LOL, OK, so, speaking of issues, the political/social atmosphere in the US has drastically changed for the worse under the current divisive President and his administration. Have you been impacted in any way by the erosion of our rights, facts, and intellect, and the spreading of lies, hate, and fear by the ones in power?
Matt: As 4 straight white guys in LA, we could choose to ignore it all. The ol’ privilege. It’s almost misery appropriation to say that we personally have been impacted. Well, barring the issue of health care... and the environment. Shit. Anyhow. We’re not ignoring it. It’s mentally and emotionally taxing to live in this time. For many groups in the US, there’s way more at stake. Anxieties will be expressed in many ways. We’ll never be an overtly political band, but good music exposes truth in humanity and vulnerability, so hopefully we’ll do some of that.
Corey: We’re not a political band but very political people. The current climate will change music for the better. We all have something to be angry about and we should express that with art.
Ely: I'm from Canada and so I think everything here is insane.
Logan: Fuck Trump.
On a lighter note, what is the meaning behind the Johnny Madrid moniker? It reminds me of the Johnny Utah character/name in Kathryn Bigelow’s adrenalized action classic Point Break. Any connection there or relation to movies at all?
Matt: I wasn’t there at the start of the band.
Logan: Amazing that you associate it with Point Break, we LOVE THAT!
Corey: Point Break is my favorite film of all time and the best piece of fiction ever written.
Ely: When the Sony email leaks came out, one of them detailed what aliases celebrities use for checking into hotels. Tom Hanks' was Johnny Madrid. It just felt right.
Cool! What’s rockin’ your world these days, music- or otherwise?
Matt: Very excited about Father John Misty’s new record, Pure Comedy.
Logan: Kaytranda, Badbadnotgood, Le Butcherettes, Converge, and Tobacco .
Ely: Run the Jewels, Anderson. Paak; Childish Gambino's latest record is awesome.
Corey: At the Drive In is back!!!
It’s been a horrible year for the passing of music legends like Chuck Berry, David Bowie, Leonard Cohen, and Prince. But let’s celebrate musicians’ lives and achievements instead by picking an artist who has inspired you the most and explaining why.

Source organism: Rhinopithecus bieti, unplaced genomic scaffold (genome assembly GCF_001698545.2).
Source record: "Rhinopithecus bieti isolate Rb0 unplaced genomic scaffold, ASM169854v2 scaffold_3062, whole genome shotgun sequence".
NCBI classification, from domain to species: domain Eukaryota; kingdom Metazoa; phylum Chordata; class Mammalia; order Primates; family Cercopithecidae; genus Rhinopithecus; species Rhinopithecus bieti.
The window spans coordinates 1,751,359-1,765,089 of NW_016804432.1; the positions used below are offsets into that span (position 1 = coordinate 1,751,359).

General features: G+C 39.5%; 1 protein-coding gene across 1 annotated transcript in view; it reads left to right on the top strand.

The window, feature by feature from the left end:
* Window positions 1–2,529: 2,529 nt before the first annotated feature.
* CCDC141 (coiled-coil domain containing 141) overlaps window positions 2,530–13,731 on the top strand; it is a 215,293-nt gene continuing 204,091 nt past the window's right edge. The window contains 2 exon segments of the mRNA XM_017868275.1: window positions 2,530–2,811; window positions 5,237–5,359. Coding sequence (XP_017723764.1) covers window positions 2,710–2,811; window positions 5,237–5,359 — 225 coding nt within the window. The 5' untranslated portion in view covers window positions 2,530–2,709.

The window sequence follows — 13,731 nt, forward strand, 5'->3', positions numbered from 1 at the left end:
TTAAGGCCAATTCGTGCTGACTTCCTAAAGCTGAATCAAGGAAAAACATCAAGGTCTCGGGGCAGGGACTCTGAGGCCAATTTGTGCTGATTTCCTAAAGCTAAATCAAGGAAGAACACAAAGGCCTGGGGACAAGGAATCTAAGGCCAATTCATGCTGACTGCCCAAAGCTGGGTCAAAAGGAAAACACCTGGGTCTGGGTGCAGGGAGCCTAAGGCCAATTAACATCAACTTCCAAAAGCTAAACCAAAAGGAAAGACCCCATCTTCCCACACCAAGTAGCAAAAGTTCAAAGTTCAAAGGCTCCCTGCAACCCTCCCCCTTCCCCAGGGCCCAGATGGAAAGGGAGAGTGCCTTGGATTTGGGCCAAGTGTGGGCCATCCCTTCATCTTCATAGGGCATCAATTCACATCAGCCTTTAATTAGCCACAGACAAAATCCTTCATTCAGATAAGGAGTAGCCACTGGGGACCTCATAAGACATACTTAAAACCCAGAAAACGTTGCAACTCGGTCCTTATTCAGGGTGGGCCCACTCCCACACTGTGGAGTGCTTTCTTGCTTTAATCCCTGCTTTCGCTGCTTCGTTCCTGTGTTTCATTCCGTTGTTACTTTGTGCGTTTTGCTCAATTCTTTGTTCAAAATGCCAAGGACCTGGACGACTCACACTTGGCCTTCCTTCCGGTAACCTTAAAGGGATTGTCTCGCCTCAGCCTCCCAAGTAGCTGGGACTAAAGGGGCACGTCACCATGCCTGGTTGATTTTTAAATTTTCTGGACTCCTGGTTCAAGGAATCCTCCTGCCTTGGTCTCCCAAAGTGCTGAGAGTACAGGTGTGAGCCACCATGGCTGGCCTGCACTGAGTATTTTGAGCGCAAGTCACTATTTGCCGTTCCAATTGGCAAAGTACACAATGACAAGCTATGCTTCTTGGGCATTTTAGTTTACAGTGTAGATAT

Matt: I’ll go with Trent Reznor, who is incidentally, heavily inspired by Bowie. Reznor's whole catalog deserves a considerate listen. I don’t love everything he does, nor do I listen to Nine Inch Nails nearly as frequently as I did in high school, but damn, he puts in some serious work. Inspiring.
Logan: Mike Patton. As someone who also comes from a hardcore background, I love Mike for the vast array of the music he pumps out. Whether it be Faith No More, Mr. Bungle, Fantomas, or his scoring work, I find him completely prolific.
Ely: Paul Simon is my favorite. His lyrics, his songwriting - It all hits on such a great level. That doesn't really apply much to what we do with Johnny Madrid, but when I can, I try to pull from him.
Corey: Bowie was the man, but my main influence would be my friend Jamarcus; he’s dope.
What’s next for you as Johnny Madrid? Will you be releasing a full-length record soon, or another EP? Do you have any gigs lined up?
Matt: Well Corey keeps threatening to die. He’s a romantic. But we’re fending Death off by dangling future projects. We’ve penciled in a session to do a split EP with a band called The Oil Barons. They’re better than us. You’ll love them.
Logan: The split EP and then hopefully an album. I'm on the road working right now, so when I get back to LA more music will be made.
Corey: And some shows.
Ely: What they said.
Crazy 'n' hilarious Nobody Wants To Jam With Logan video at Logan Miller's official YouTube account (from December 3, 2014):
Logan Playing Guitar from Logan Miler's official YouTube account (from February 21, 2011):
Paralysis, a short film about sleep paralysis at Logan Miller's official YouTube account (posted April 10, 2017; music by The Flaming Lips, The Antlers, Roy Orbison, and Logan Miller (on acoustic guitar)):